This has huge potential for managing reservoirs more effectively and reducing environmental impact. Our WellDynamics joint-venture with the Halliburton - a major service company - will push them forward and commercialize them across the industry.  

 

Engaging with people goes beyond business. We recognize that many people have a stake in what a company like ours does. We need to understand and respond to their aspirations and concerns. This must involve everybody in the company.  

 

An academic foundation:  

The relationship between commercial and academic geosciences is vital.  

For us, the most important academic role is to educate the future geoscientists on whom we will depend - equipping them with the necessary scientific understanding, curiosity, imagination and independence.  

 

Attracting, developing, motivating and realizing the potential of such people will remain central to our success.  

 

We also rely on academic knowledge to solve particular technical problems. I mentioned the Pre-Cambrian oil in Oman. We are developing wider research alliances with key technology institutes in several countries.  

 

These links are valuable, not least in offering academic geoscientists access to high-quality data. But we don't want university departments to become commercial research consultancies.  

 

Above all we rely on the academic community to develop and pass on the wider geological knowledge which is the basis for progress.  

 

Realizing sustainable value:  

I believe that for energy industries realizing value means delivering the energy people need, while supporting sustainable development.  

 

By this I mean integrating economic, social and environmental considerations, balancing short- and long-term priorities, engaging with society. In Shell, we are committed to contributing to sustainable development. 

 

We bring to this the qualities of competitive enterprise:  

· responsiveness to the concerns and aspirations of customers, and to changing business conditions,  

· a compulsion to learn and improve,  

· a commitment to innovation and to offering new choices and solutions, and  

· a willingness to invest for the future. 

These qualities are inherent in competitive markets. Businesses without them succumb to their competitors. They are also vital for meeting the world's energy challenges.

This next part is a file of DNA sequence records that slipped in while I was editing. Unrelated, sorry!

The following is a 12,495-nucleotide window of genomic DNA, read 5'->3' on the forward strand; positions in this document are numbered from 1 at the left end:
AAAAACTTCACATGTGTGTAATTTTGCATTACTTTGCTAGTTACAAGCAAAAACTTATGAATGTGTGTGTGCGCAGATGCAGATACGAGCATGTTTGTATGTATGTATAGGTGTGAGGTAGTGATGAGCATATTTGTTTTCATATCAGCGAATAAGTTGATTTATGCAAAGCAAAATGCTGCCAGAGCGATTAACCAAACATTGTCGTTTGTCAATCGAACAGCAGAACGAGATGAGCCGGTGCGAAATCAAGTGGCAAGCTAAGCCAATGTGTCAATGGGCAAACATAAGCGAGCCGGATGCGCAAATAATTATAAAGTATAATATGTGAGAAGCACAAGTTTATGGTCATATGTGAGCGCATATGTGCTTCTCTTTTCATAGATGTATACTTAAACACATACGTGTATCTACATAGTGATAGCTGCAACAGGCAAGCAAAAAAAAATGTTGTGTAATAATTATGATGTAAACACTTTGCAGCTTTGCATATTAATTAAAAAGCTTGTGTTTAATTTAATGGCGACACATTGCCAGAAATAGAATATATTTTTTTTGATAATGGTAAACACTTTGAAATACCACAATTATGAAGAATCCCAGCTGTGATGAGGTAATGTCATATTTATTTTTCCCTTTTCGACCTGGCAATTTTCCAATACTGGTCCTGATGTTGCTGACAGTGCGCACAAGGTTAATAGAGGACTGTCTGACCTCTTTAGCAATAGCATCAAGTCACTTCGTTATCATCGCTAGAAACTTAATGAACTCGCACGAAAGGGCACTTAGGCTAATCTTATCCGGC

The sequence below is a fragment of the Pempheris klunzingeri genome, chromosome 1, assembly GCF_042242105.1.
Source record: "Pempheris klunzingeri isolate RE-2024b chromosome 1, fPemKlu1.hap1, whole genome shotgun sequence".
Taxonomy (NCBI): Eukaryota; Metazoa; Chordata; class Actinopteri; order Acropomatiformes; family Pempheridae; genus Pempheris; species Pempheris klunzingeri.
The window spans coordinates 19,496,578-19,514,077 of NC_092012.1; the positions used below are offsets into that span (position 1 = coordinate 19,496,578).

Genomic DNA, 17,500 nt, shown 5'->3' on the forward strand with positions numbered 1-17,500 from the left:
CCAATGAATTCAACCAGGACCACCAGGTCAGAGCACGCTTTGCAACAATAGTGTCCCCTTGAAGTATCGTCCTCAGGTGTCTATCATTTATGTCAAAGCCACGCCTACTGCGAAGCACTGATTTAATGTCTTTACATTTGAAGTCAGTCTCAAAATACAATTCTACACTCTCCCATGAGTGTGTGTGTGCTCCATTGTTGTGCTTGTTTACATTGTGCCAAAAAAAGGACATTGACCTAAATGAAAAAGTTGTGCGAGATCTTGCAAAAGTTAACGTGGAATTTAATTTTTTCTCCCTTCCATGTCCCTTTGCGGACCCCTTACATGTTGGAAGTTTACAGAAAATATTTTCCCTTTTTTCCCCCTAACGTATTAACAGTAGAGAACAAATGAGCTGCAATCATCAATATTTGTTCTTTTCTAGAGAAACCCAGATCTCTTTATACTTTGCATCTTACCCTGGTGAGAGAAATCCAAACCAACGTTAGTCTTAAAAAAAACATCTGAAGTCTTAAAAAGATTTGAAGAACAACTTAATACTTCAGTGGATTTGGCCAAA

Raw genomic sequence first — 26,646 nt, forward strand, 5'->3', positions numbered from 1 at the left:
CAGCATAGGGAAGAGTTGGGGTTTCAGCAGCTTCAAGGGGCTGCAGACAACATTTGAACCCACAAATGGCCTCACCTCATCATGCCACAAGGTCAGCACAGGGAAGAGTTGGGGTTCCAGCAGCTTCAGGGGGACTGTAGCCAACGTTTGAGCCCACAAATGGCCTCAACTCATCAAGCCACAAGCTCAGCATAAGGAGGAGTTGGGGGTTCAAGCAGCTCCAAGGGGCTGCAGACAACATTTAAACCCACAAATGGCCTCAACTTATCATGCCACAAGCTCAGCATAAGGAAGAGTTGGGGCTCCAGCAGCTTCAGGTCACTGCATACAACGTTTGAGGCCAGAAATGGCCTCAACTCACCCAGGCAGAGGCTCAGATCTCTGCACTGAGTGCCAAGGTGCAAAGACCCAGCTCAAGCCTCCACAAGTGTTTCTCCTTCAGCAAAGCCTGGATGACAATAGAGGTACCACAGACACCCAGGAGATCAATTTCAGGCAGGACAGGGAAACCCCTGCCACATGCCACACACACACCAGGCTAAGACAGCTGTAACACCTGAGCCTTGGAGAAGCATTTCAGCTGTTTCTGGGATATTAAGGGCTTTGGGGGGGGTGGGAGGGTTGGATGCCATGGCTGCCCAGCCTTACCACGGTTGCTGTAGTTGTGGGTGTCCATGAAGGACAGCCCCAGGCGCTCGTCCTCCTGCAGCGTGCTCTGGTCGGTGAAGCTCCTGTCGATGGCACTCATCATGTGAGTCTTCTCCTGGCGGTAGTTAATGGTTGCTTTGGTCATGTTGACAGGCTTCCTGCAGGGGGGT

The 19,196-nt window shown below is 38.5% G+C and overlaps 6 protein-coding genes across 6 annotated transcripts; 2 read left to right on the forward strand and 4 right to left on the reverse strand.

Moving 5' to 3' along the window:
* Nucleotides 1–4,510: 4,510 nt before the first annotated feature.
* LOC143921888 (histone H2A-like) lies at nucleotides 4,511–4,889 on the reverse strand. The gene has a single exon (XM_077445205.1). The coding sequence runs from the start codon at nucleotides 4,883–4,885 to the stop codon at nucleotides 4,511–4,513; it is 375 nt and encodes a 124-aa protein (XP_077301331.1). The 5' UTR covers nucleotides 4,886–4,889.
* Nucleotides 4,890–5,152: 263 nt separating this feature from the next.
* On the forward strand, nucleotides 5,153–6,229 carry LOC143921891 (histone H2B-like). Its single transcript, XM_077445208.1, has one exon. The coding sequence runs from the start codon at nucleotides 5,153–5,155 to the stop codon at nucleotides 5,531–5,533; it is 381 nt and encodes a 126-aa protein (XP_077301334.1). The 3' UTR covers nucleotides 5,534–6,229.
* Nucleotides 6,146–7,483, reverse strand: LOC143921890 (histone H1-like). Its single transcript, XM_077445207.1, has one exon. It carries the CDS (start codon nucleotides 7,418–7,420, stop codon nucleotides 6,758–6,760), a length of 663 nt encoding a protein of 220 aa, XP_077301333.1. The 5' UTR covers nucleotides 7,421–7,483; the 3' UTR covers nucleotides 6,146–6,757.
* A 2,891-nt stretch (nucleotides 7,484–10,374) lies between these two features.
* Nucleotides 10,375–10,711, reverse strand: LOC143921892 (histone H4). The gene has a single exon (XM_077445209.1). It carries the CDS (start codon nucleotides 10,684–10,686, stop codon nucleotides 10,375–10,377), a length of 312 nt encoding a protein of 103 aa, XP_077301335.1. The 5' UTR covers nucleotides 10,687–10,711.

The first is to supply expanding energy needs as populations grow and wealth spreads. By 2050 there could be 50 percent more people, mostly in developing countries. Per capita income in developing countries has been rising by 2 percent a year - and per capita energy consumption by a nearly 3 percent. This may accelerate as major countries industrialize.  

 

By contrast, energy demand in developed countries has been growing slowly. It may soon peak as a result of socio-economic changes, market saturation, increasing efficiency and environmental measures. Shell scenarios suggest world energy demand could increase by more than half in 20 years.  

 

We expect oil resources - including heavy oils - to meet normal demand growth until at least after 2020, although this will require continuing technological advance. The timescale would be extended by rapid improvements in energy efficiency.  

 

Ultimate resources of gas are less well known, although there should be much more to find. Coal resources are very large but have expensive logistics and significant environmental drawbacks.  

 

There are abundant resources of renewable energy. The challenge is to make these economic. We are pursuing these possibilities - but don't underestimate the technical, commercial or environmental problems.  

 

We shouldn't look at this question of resources purely on a global scale. Countries gain from having their own energy sources, to meet their own needs or to export. As a geoscientist it is satisfying to contribute to a developing country's progress by identifying needed resources.  

 

Energy industries must respond to three major environmental concerns, about:  

· the impact of our operations to find and deliver energy,  

· the effects of energy use on air quality, and  

· the threat to climate systems. 

Operating standards have improved, although there is always further to go.  

 

Air quality is improving in developed countries - but is still a major challenge elsewhere. As well as industrialization and expanding transportation, we should not forget the harm from using traditional fuels.  

 

Climate change is a fundamental threat. The rise in global temperatures appears to be accelerating. The causal link with man-made greenhouse emissions is uncertain and the impact unclear.  

 

But we must take precautionary action. But this should not - and need not - unnecessarily jeopardize the economic development on which better living standards depend. There are no obvious and immediate solutions, but many possibilities and much learning to pursue. The complex energy systems on which people depend have to evolve.  

 

Such evolution is driven by the competition between energy sources to meet human needs - functional, economic, environmental, and, dare I say, emotional.  

Thus the unsustainable use of wood was extinguished by coal in 19th century Europe, but alas lingers on in Africa and India.